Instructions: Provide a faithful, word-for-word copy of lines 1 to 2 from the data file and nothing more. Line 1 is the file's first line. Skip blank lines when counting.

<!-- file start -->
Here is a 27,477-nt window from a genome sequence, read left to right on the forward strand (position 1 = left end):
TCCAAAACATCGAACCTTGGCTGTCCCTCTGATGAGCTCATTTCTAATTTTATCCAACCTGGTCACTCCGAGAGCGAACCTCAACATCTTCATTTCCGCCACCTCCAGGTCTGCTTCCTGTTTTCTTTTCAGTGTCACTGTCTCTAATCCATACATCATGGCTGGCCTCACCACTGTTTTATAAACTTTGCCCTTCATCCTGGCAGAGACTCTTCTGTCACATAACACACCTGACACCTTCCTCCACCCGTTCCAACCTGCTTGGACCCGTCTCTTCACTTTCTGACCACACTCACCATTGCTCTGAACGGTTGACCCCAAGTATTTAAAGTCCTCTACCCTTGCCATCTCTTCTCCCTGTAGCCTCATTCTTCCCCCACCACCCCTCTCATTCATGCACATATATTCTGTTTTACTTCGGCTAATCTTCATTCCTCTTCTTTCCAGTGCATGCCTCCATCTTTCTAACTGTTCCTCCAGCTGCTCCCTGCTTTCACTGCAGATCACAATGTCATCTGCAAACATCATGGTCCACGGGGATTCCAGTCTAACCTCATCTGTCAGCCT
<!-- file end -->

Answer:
Here is a 27,477-nt window from a genome sequence, read left to right on the forward strand (position 1 = left end):
TCCAAAACATCGAACCTTGGCTGTCCCTCTGATGAGCTCATTTCTAATTTTATCCAACCTGGTCACTCCGAGAGCGAACCTCAACATCTTCATTTCCGCCACCTCCAGGTCTGCTTCCTGTTTTCTTTTCAGTGTCACTGTCTCTAATCCATACATCATGGCTGGCCTCACCACTGTTTTATAAACTTTGCCCTTCATCCTGGCAGAGACTCTTCTGTCACATAACACACCTGACACCTTCCTCCACCCGTTCCAACCTGCTTGGACCCGTCTCTTCACTTTCTGACCACACTCACCATTGCTCTGAACGGTTGACCCCAAGTATTTAAAGTCCTCTACCCTTGCCATCTCTTCTCCCTGTAGCCTCATTCTTCCCCCACCACCCCTCTCATTCATGCACATATATTCTGTTTTACTTCGGCTAATCTTCATTCCTCTTCTTTCCAGTGCATGCCTCCATCTTTCTAACTGTTCCTCCAGCTGCTCCCTGCTTTCACTGCAGATCACAATGTCATCTGCAAACATCATGGTCCACGGGGATTCCAGTCTAACCTCATCTGTCAGCCT